The most expensive car ever sold in an online auction at the time of its selling, the Ferrari Enzo was produced between the years of 2002 and 2004. There were originally only 399 ever made, in classic Ferrari tradition. However, a 400th was, indeed, made as a gift to Pope John Paul II. This wasn’t the one that sold for $2.6 million, but still auctioned for $6 million itself. This particular Enzo was one of the highest fetching cars of its line due to the fact that it had fewer than 1,250 miles on the clock at the time of selling.
2000 Lamborghini Diablo GT – $750,000
A reintroduction of the classic Diablo GT that originally debuted in 1998, there were only 80 examples originally made. This 2000 re-release is one of only 4 that was ever shipped directly to the UK. It features a naturally aspirated V12 6.0-liter engine that offers 575 hp, an upgrade over the original 529 hp engine. Other changes to the original design include five-speed manual transmission providing power to the rear wheels, instead of being an AWD. A new carbon fiber diffuser was added in place of the standard bumper and taillights, as well.
Ferrari F40 – $1.4 million
Built to celebrate the team’s 40th anniversary back in 1987, the F40 was designed by Pininfarina, offering high-performance, turbo-charged components alongside a chassis design that would very much influence the look of every Ferrari following in its footsteps. It’s powered by a V8 engine with a top speed of 324 km/h. There were originally 1,311 built, and over 1,000 still remaining. The highest selling F40 was, in part, so valuable because it was sold by Formula One legend Nigel Mansell. More recent sales haven’t quite reached this number but one did sell for $900,000 in 2019, so the Mansell boost to its value is still alive and well.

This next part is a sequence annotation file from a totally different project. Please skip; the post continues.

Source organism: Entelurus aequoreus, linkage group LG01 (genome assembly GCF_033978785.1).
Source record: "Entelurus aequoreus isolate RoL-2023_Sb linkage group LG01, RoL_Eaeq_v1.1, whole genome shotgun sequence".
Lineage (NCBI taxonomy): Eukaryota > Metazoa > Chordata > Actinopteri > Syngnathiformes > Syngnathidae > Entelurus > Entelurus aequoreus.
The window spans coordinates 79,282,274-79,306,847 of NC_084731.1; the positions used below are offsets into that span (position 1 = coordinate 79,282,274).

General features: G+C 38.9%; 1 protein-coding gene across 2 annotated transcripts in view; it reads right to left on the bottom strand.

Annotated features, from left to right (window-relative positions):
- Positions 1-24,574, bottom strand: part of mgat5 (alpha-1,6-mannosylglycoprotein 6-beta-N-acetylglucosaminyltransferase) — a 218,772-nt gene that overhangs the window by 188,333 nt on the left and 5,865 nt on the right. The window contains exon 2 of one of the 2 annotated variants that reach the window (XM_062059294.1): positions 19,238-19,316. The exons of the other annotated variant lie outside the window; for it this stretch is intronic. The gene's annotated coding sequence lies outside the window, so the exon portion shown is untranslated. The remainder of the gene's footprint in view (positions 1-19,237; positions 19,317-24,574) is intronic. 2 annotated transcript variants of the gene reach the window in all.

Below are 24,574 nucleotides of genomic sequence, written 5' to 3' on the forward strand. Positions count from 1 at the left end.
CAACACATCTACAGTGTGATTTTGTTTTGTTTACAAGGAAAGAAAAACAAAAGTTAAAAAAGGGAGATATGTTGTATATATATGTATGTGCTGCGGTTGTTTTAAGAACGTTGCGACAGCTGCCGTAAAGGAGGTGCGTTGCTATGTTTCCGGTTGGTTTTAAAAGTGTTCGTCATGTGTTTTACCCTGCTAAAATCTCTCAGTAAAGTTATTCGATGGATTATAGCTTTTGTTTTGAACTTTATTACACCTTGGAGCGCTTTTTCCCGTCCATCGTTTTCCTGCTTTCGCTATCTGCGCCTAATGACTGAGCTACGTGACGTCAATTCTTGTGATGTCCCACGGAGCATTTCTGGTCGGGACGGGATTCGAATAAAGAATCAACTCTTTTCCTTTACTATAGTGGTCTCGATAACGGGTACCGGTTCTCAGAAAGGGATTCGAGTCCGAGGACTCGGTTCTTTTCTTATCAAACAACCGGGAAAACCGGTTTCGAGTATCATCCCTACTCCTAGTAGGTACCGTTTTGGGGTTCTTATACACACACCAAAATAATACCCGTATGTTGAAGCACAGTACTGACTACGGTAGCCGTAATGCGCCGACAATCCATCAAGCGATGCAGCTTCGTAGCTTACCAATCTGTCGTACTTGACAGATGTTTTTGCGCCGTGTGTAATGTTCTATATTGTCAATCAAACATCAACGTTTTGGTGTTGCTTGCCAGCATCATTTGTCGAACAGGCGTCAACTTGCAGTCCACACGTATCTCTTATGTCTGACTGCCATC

Porsche 911 2.7 RS – $935,000
Considered by many to be the Porsche that successfully marked the transition of the Carrera line of cars from excellent road car to track legend, the 2.7 RS is largely considered one of the best cars ever made by the manufacturer. The Carrera RS 2.7 was the first 911 street and road car that was offered as a public production model and wowed at the time of release with its powerful 911S-based flat-six engine and lightweight design. With a 0-60mph of 5.6 seconds, it offers a driving experience that impresses even to this day.
1963 Jaguar E-type Lightweight – $7,300,000
Another in the line of E-types featured amongst the most expensive cars of all time, the model that sold at this extravagant price was the winner of the 1963 Australian GT Championship, driven by Australian racer Bob Jane. A famous car with plenty of racing pedigree, these have been driven by famous motorists including Graham HIll, Jackie Stewarts, and others. The value of the original E-type Lightweights has been driven up recently by the announcement of a continuation series that were priced on release at $1.26 million, as well.